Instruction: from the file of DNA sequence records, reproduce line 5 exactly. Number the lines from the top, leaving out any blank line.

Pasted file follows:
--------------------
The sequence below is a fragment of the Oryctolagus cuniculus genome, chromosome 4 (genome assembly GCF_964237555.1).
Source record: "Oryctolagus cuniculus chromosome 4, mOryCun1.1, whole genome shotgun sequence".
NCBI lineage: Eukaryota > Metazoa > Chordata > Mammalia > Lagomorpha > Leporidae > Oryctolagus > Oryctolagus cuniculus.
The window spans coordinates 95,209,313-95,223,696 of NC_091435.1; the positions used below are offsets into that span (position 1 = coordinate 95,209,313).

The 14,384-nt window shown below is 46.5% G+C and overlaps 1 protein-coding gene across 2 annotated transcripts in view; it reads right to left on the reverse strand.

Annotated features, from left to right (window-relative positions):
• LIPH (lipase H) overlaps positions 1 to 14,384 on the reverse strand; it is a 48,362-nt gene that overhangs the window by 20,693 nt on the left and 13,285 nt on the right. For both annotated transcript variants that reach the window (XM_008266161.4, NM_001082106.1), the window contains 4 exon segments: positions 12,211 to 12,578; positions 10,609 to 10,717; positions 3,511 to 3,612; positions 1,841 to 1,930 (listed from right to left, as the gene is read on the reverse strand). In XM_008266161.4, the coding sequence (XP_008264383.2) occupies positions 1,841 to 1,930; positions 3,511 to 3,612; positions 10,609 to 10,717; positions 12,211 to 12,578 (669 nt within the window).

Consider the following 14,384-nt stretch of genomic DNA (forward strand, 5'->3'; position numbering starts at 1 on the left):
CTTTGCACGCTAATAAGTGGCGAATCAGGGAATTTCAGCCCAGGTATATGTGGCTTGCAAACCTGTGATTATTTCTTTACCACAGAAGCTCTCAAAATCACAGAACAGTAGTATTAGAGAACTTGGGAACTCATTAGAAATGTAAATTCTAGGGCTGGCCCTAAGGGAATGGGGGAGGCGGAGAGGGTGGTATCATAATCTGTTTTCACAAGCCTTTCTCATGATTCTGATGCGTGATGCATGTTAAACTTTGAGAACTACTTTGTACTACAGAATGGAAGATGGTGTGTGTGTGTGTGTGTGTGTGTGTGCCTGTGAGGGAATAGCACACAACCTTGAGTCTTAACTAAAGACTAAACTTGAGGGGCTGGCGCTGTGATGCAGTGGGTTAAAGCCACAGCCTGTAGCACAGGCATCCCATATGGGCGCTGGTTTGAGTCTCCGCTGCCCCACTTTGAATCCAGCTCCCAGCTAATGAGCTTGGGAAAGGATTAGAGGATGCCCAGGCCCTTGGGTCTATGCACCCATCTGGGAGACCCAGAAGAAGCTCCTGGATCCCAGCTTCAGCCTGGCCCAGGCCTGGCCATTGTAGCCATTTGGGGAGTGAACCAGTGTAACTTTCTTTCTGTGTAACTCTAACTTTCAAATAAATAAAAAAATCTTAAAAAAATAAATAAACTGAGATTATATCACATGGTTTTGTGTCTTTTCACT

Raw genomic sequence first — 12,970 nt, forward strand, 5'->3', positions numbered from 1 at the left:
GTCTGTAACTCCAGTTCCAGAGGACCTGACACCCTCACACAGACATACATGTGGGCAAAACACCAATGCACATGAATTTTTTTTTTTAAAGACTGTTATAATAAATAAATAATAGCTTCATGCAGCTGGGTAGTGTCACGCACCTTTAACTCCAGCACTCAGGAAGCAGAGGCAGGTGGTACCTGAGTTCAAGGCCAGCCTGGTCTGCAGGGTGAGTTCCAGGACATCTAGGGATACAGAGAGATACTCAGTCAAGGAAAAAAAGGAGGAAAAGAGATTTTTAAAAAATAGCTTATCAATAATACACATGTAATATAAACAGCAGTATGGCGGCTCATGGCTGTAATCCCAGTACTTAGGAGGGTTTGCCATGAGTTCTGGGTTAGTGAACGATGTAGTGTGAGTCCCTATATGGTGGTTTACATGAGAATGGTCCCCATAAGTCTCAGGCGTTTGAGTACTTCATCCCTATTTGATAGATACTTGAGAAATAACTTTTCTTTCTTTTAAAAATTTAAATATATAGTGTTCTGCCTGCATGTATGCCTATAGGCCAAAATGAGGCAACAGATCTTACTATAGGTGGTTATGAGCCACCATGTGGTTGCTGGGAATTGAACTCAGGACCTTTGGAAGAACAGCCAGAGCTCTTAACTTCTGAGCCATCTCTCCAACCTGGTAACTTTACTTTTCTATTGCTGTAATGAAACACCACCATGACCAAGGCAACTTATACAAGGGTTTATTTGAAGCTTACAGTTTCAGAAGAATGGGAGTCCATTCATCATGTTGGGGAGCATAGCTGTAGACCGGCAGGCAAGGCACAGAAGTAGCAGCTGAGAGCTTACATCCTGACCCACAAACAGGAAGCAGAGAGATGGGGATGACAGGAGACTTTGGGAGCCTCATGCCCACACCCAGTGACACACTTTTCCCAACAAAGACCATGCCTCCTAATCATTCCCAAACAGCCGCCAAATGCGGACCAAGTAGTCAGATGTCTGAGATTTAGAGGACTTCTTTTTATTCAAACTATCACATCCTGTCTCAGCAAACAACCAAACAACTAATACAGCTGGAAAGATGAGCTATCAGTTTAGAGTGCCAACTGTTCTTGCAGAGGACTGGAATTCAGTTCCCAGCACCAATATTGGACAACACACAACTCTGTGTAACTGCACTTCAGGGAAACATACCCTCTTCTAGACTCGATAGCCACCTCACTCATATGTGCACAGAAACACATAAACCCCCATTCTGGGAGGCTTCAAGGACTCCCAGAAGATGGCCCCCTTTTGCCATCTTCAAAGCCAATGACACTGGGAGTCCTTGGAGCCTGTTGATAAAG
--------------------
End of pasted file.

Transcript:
The 14,384-nt window shown below is 46.5% G+C and overlaps 1 protein-coding gene across 2 annotated transcripts in view; it reads right to left on the reverse strand.